The cost of silence on your board

Posted on 13 Sep 2023

By Adele Stowe-Lindner

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Silence has its costs, argues ICDA general manager Adele Stowe-Lindner.

Stepping up into a role as chair of the board is a big deal.

ICDA general manager Adele Stowe-Lindner

Boards sometimes coast along unquestioningly, maintaining the status quo, for the sake of keeping things comfortable. After all, if you’re surrounded by people who look like you, sound like you and think like you, and you’re all getting along well and having an enjoyable time at board meetings, why rock the boat? But this cosiness may come at a significant cost. A culture of excessive stability, homogenous thinking, risk aversion, and unquestioning acceptance (or rejection) of everything that comes before the board could lead to:

  • straying from the organisation’s vision, strategy or purpose
  • a culture that accepts assumptions shared by others without question
  • a culture of exclusion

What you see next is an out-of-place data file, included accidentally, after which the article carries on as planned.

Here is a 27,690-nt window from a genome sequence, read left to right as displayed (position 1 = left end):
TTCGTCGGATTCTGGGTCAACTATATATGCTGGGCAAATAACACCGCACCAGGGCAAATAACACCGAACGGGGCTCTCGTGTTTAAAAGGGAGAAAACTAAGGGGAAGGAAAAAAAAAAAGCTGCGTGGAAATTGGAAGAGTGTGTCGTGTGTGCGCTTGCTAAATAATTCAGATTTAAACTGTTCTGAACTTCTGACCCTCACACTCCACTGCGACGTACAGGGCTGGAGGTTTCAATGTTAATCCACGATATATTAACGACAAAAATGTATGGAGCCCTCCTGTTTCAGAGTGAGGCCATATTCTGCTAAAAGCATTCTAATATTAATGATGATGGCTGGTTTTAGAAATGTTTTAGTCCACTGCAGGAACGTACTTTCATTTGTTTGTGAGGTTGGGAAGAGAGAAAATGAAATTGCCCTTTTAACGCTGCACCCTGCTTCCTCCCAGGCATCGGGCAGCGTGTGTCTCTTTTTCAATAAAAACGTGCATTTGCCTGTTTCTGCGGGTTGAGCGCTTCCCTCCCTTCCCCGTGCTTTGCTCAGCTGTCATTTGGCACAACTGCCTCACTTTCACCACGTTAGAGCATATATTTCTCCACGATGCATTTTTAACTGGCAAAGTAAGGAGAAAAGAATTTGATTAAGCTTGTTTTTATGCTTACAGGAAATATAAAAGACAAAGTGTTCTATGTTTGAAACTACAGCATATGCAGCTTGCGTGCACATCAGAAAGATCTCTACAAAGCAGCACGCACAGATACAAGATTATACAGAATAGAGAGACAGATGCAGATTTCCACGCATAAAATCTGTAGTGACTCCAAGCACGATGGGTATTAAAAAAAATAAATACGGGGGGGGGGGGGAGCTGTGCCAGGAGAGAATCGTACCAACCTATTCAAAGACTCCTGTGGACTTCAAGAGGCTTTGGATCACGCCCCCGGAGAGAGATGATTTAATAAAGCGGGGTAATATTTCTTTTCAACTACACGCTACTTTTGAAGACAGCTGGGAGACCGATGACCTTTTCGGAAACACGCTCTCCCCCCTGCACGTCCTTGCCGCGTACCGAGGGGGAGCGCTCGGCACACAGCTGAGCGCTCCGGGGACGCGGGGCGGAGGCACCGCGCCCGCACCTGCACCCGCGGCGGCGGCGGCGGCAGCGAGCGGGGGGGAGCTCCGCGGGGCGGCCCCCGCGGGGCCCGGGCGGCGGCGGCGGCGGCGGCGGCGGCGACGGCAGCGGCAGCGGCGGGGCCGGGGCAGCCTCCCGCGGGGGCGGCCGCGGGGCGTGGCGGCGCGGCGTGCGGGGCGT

• board stagnation
  • decision making that’s not supported by data
  • decision making without full board support (people agreeing to things they do not believe in)
  • a gradual slide away from procedures that serve the organisation
  • doing things a certain way because they’ve always been done that way
  • pent up frustration by board members about things they have never actually ever communicated.

Great leadership enables all board members to feel they can fully contribute to discussions and decisions and feel confident of being heard and understood, even if not agreed with.

Some behaviours that encourage open questioning, fulsome contributions and awkward conversations – in a good way – include:

  • scheduling meetings at times and in places that enable everyone to attend, either in person or online
  • being organised about the agenda, so everyone has the chance to plan
  • catering for specific needs, such as hearing and vision impairments
  • exhibiting empathy
  • suggesting solutions
  • inviting questions
  • inviting follow-up questions
  • listening respectfully
  • being specific about why a topic requires discussion
  • being realistic about outcomes
  • inviting others at the table to be in a team with you to consider ways forward together.

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